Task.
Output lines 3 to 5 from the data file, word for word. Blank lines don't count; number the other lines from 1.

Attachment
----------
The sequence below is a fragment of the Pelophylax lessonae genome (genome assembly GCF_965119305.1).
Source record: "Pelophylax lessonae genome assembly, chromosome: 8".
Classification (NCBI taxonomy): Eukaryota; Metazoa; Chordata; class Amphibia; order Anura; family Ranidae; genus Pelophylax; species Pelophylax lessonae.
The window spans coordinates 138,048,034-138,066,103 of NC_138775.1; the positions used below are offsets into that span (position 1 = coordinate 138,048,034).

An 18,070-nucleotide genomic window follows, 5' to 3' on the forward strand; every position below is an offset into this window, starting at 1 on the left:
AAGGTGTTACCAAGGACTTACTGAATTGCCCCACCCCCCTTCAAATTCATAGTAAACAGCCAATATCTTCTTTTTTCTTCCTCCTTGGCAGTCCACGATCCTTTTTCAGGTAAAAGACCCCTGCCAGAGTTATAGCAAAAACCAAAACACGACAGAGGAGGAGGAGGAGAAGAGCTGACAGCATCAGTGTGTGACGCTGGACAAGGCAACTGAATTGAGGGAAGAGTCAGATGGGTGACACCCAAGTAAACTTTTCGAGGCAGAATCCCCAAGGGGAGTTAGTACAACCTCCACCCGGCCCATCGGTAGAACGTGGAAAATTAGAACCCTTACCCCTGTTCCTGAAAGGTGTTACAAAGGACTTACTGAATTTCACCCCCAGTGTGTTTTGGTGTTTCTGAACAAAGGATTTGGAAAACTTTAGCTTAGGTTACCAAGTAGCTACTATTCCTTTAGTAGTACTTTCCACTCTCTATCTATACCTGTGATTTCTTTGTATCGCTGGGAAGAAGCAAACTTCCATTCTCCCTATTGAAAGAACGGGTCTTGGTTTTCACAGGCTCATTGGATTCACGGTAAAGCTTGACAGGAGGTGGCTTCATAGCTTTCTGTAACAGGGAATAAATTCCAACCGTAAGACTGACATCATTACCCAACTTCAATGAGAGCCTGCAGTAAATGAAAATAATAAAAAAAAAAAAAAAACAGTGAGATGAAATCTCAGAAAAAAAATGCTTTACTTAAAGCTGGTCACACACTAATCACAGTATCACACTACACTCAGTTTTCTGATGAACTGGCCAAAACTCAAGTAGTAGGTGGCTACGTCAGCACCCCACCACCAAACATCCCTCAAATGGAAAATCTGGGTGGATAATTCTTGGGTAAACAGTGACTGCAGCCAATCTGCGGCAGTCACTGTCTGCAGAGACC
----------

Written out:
Classification (NCBI taxonomy): Eukaryota; Metazoa; Chordata; class Amphibia; order Anura; family Ranidae; genus Pelophylax; species Pelophylax lessonae.
The window spans coordinates 138,048,034-138,066,103 of NC_138775.1; the positions used below are offsets into that span (position 1 = coordinate 138,048,034).

An 18,070-nucleotide genomic window follows, 5' to 3' on the forward strand; every position below is an offset into this window, starting at 1 on the left: